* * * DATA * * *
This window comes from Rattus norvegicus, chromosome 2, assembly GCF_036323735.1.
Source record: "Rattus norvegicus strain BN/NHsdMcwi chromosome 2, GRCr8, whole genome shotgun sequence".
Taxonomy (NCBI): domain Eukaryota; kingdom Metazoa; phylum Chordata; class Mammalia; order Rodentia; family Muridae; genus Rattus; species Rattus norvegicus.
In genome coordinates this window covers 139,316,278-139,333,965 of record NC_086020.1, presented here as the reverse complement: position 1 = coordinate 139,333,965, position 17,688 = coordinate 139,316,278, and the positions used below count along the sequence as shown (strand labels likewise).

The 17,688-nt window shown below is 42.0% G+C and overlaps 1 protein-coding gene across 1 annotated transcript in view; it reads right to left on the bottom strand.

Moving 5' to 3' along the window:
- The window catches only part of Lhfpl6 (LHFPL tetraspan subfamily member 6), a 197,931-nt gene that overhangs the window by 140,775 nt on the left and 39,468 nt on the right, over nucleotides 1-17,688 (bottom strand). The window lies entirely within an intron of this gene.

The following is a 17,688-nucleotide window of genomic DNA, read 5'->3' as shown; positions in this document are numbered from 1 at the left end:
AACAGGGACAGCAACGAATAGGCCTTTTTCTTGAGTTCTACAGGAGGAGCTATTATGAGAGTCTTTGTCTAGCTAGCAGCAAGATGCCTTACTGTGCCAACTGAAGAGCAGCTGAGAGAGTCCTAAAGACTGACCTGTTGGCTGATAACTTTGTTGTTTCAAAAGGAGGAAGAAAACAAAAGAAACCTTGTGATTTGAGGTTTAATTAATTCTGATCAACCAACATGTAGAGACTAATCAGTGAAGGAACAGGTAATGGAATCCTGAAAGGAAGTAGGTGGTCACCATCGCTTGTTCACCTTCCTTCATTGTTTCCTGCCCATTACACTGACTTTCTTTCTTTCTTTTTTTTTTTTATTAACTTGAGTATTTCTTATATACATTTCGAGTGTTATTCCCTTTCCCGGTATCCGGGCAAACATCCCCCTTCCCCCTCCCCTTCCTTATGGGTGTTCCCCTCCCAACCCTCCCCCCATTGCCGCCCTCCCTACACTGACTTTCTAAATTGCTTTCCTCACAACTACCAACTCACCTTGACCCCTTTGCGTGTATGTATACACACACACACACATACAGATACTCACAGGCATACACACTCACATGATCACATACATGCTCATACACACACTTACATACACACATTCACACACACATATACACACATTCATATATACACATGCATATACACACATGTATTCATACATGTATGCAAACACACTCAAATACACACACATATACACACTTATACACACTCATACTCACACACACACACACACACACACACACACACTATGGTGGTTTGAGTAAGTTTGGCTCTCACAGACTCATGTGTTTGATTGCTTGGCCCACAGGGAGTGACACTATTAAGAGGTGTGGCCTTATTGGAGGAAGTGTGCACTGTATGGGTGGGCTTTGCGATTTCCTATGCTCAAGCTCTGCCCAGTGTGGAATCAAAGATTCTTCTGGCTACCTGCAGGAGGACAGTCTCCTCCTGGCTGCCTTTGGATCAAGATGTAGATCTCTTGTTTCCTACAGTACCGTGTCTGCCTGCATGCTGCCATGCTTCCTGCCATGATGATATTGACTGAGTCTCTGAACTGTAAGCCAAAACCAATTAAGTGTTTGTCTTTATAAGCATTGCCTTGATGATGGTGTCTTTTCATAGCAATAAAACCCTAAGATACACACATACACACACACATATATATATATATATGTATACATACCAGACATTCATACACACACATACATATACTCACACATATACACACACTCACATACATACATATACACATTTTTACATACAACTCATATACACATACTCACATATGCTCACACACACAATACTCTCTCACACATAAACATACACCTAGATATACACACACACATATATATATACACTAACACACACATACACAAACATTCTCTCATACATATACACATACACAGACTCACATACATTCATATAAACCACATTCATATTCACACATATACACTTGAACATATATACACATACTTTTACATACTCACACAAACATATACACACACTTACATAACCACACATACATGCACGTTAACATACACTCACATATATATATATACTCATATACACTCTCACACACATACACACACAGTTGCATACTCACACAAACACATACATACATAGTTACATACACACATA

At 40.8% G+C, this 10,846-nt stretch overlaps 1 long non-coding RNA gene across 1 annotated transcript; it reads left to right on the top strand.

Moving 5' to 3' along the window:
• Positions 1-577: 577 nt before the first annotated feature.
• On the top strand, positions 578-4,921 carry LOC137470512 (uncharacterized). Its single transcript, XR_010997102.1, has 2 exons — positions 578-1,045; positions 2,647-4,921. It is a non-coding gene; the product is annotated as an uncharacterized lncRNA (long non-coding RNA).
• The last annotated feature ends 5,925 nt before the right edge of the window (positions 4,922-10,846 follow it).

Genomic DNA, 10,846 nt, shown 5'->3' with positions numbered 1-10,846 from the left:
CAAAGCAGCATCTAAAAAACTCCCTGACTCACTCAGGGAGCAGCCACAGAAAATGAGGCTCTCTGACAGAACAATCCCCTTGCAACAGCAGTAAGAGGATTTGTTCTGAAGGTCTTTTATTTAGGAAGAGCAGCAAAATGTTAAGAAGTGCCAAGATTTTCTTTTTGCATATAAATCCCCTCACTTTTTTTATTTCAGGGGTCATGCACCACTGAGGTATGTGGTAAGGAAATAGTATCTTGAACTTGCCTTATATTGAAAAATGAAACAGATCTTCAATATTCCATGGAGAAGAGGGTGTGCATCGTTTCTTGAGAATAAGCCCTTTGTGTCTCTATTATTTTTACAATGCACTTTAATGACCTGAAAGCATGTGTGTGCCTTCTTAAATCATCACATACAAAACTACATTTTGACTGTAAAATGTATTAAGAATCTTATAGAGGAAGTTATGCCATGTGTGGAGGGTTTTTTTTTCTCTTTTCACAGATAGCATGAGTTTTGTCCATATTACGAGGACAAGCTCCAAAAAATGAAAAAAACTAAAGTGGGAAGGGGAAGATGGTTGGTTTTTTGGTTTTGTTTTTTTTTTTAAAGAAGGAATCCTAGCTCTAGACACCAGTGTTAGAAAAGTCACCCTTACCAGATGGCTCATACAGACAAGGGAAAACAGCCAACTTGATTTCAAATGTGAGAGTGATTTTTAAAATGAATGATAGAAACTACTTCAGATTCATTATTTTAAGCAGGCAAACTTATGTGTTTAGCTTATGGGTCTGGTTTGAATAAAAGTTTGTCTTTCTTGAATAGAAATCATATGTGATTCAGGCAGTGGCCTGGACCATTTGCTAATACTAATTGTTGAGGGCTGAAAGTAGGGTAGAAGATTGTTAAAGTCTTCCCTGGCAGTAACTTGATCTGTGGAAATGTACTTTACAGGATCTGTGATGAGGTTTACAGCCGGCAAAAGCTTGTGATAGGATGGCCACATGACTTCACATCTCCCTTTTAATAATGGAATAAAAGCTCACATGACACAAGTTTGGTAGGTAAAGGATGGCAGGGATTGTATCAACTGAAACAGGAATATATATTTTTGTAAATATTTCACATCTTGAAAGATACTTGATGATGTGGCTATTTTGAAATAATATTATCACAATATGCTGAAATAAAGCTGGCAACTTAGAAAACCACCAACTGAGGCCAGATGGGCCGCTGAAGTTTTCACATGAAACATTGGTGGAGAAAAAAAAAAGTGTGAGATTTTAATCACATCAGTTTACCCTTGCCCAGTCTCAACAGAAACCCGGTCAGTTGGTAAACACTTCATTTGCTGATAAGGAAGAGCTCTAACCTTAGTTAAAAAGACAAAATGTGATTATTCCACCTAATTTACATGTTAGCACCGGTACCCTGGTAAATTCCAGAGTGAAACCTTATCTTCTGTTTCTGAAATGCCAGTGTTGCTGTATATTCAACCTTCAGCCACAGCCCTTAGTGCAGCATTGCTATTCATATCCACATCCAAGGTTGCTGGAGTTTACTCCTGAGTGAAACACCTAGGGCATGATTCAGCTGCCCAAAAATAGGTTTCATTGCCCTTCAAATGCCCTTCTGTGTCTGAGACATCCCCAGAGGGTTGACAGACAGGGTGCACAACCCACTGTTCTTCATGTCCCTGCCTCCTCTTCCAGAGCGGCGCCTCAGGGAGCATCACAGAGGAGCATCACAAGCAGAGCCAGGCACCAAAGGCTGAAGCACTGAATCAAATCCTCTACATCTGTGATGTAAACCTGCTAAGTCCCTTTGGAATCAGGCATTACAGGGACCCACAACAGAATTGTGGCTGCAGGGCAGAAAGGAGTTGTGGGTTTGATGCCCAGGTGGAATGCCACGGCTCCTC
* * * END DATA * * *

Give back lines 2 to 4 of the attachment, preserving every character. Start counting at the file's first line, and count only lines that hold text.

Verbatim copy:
Source record: "Rattus norvegicus strain BN/NHsdMcwi chromosome 2, GRCr8, whole genome shotgun sequence".
Taxonomy (NCBI): domain Eukaryota; kingdom Metazoa; phylum Chordata; class Mammalia; order Rodentia; family Muridae; genus Rattus; species Rattus norvegicus.
In genome coordinates this window covers 139,316,278-139,333,965 of record NC_086020.1, presented here as the reverse complement: position 1 = coordinate 139,333,965, position 17,688 = coordinate 139,316,278, and the positions used below count along the sequence as shown (strand labels likewise).